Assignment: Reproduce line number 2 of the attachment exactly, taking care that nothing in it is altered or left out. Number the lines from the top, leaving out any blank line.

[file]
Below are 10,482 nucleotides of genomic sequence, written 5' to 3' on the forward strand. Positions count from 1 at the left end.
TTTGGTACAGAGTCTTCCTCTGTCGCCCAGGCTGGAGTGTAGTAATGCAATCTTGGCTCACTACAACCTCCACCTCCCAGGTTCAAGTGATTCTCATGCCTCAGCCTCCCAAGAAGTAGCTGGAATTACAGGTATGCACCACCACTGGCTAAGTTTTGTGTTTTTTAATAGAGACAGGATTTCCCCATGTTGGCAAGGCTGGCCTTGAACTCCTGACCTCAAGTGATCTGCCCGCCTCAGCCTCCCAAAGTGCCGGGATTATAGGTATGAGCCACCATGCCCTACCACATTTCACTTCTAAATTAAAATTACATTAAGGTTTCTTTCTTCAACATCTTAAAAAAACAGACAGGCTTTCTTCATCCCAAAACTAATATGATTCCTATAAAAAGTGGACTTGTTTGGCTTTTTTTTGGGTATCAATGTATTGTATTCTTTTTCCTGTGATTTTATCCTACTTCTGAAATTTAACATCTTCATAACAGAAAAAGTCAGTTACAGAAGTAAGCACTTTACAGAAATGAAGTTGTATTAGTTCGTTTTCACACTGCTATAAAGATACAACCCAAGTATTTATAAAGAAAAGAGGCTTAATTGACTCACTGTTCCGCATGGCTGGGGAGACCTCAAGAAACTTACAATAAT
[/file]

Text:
TTTGGTACAGAGTCTTCCTCTGTCGCCCAGGCTGGAGTGTAGTAATGCAATCTTGGCTCACTACAACCTCCACCTCCCAGGTTCAAGTGATTCTCATGCCTCAGCCTCCCAAGAAGTAGCTGGAATTACAGGTATGCACCACCACTGGCTAAGTTTTGTGTTTTTTAATAGAGACAGGATTTCCCCATGTTGGCAAGGCTGGCCTTGAACTCCTGACCTCAAGTGATCTGCCCGCCTCAGCCTCCCAAAGTGCCGGGATTATAGGTATGAGCCACCATGCCCTACCACATTTCACTTCTAAATTAAAATTACATTAAGGTTTCTTTCTTCAACATCTTAAAAAAACAGACAGGCTTTCTTCATCCCAAAACTAATATGATTCCTATAAAAAGTGGACTTGTTTGGCTTTTTTTTGGGTATCAATGTATTGTATTCTTTTTCCTGTGATTTTATCCTACTTCTGAAATTTAACATCTTCATAACAGAAAAAGTCAGTTACAGAAGTAAGCACTTTACAGAAATGAAGTTGTATTAGTTCGTTTTCACACTGCTATAAAGATACAACCCAAGTATTTATAAAGAAAAGAGGCTTAATTGACTCACTGTTCCGCATGGCTGGGGAGACCTCAAGAAACTTACAATAAT